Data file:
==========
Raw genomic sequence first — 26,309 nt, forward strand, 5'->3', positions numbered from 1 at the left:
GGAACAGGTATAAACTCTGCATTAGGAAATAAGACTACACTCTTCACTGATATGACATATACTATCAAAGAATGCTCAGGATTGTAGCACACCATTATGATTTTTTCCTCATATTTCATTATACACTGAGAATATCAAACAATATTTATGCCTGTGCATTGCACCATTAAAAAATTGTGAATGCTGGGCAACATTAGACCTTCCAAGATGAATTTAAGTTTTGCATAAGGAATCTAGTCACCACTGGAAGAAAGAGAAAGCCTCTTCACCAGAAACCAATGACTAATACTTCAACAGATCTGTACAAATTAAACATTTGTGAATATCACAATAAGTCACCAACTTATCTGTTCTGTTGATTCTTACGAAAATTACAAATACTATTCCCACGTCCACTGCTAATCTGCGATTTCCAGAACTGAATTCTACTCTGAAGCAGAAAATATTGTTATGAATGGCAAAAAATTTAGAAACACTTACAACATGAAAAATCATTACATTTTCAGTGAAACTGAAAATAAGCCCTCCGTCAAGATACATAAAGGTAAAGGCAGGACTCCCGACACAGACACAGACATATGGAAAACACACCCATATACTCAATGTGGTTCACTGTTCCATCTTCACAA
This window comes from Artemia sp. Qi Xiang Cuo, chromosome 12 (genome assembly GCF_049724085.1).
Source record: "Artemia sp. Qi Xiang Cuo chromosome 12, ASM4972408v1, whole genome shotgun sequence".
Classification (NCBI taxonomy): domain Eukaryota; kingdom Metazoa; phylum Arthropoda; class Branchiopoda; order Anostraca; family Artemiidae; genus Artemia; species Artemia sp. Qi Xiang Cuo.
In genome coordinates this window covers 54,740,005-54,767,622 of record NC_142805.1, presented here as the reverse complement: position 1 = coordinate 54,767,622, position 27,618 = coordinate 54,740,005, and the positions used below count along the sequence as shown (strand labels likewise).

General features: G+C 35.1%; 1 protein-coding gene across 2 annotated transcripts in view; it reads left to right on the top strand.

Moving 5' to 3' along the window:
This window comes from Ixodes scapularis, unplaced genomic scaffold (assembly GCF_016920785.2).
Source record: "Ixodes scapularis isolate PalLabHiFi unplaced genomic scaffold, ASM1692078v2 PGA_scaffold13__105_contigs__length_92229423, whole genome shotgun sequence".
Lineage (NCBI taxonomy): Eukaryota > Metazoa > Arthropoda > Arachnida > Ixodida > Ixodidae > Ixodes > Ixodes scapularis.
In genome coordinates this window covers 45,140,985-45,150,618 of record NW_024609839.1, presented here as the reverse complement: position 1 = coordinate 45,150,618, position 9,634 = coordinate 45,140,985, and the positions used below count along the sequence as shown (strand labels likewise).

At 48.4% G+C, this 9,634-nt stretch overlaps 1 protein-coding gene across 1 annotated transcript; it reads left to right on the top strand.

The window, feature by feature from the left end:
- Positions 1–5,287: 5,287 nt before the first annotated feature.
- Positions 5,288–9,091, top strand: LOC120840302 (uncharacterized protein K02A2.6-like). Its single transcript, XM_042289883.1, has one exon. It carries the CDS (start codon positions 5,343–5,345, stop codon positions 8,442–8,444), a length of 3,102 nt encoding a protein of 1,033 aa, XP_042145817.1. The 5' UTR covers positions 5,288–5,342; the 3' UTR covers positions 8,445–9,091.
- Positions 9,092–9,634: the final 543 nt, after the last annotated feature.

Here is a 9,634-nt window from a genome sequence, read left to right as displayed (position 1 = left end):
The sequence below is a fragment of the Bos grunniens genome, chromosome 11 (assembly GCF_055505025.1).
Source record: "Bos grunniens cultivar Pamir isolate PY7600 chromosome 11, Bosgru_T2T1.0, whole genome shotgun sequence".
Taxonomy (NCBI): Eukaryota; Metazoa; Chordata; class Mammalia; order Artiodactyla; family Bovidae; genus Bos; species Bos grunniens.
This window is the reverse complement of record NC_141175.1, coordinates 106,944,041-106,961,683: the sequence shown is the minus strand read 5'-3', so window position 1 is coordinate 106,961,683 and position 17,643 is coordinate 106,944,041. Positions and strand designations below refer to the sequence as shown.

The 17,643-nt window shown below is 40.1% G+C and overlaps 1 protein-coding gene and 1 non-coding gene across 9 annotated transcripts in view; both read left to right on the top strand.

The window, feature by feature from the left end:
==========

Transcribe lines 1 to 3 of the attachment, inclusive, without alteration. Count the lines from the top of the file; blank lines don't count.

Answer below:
Raw genomic sequence first — 26,309 nt, forward strand, 5'->3', positions numbered from 1 at the left:
GGAACAGGTATAAACTCTGCATTAGGAAATAAGACTACACTCTTCACTGATATGACATATACTATCAAAGAATGCTCAGGATTGTAGCACACCATTATGATTTTTTCCTCATATTTCATTATACACTGAGAATATCAAACAATATTTATGCCTGTGCATTGCACCATTAAAAAATTGTGAATGCTGGGCAACATTAGACCTTCCAAGATGAATTTAAGTTTTGCATAAGGAATCTAGTCACCACTGGAAGAAAGAGAAAGCCTCTTCACCAGAAACCAATGACTAATACTTCAACAGATCTGTACAAATTAAACATTTGTGAATATCACAATAAGTCACCAACTTATCTGTTCTGTTGATTCTTACGAAAATTACAAATACTATTCCCACGTCCACTGCTAATCTGCGATTTCCAGAACTGAATTCTACTCTGAAGCAGAAAATATTGTTATGAATGGCAAAAAATTTAGAAACACTTACAACATGAAAAATCATTACATTTTCAGTGAAACTGAAAATAAGCCCTCCGTCAAGATACATAAAGGTAAAGGCAGGACTCCCGACACAGACACAGACATATGGAAAACACACCCATATACTCAATGTGGTTCACTGTTCCATCTTCACAA
This window comes from Artemia sp. Qi Xiang Cuo, chromosome 12 (genome assembly GCF_049724085.1).